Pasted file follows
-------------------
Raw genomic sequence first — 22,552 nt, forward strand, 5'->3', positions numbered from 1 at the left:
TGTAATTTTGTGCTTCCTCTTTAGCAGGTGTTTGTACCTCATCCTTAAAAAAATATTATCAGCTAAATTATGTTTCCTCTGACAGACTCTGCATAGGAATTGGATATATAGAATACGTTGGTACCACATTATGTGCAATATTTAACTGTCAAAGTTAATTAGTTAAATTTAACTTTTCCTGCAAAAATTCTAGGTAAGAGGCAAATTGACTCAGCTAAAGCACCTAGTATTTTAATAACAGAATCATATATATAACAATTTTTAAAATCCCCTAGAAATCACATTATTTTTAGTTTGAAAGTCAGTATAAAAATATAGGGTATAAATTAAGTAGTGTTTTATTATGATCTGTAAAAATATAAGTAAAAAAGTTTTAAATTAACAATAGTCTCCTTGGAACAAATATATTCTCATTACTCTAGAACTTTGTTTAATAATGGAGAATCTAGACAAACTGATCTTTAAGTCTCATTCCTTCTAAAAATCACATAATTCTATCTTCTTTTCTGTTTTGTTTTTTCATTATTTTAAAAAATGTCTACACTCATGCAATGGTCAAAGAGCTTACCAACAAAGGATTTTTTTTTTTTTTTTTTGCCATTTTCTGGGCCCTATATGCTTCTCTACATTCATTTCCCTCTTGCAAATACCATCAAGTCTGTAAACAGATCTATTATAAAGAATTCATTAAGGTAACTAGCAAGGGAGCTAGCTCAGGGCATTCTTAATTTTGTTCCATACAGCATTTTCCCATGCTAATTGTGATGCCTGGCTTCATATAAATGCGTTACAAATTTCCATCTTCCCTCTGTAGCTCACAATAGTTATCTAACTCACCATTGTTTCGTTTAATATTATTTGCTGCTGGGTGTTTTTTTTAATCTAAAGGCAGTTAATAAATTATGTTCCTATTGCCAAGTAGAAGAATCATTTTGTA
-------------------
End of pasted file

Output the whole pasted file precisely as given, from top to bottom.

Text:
Raw genomic sequence first — 22,552 nt, forward strand, 5'->3', positions numbered from 1 at the left:
TGTAATTTTGTGCTTCCTCTTTAGCAGGTGTTTGTACCTCATCCTTAAAAAAATATTATCAGCTAAATTATGTTTCCTCTGACAGACTCTGCATAGGAATTGGATATATAGAATACGTTGGTACCACATTATGTGCAATATTTAACTGTCAAAGTTAATTAGTTAAATTTAACTTTTCCTGCAAAAATTCTAGGTAAGAGGCAAATTGACTCAGCTAAAGCACCTAGTATTTTAATAACAGAATCATATATATAACAATTTTTAAAATCCCCTAGAAATCACATTATTTTTAGTTTGAAAGTCAGTATAAAAATATAGGGTATAAATTAAGTAGTGTTTTATTATGATCTGTAAAAATATAAGTAAAAAAGTTTTAAATTAACAATAGTCTCCTTGGAACAAATATATTCTCATTACTCTAGAACTTTGTTTAATAATGGAGAATCTAGACAAACTGATCTTTAAGTCTCATTCCTTCTAAAAATCACATAATTCTATCTTCTTTTCTGTTTTGTTTTTTCATTATTTTAAAAAATGTCTACACTCATGCAATGGTCAAAGAGCTTACCAACAAAGGATTTTTTTTTTTTTTTTTTGCCATTTTCTGGGCCCTATATGCTTCTCTACATTCATTTCCCTCTTGCAAATACCATCAAGTCTGTAAACAGATCTATTATAAAGAATTCATTAAGGTAACTAGCAAGGGAGCTAGCTCAGGGCATTCTTAATTTTGTTCCATACAGCATTTTCCCATGCTAATTGTGATGCCTGGCTTCATATAAATGCGTTACAAATTTCCATCTTCCCTCTGTAGCTCACAATAGTTATCTAACTCACCATTGTTTCGTTTAATATTATTTGCTGCTGGGTGTTTTTTTTAATCTAAAGGCAGTTAATAAATTATGTTCCTATTGCCAAGTAGAAGAATCATTTTGTA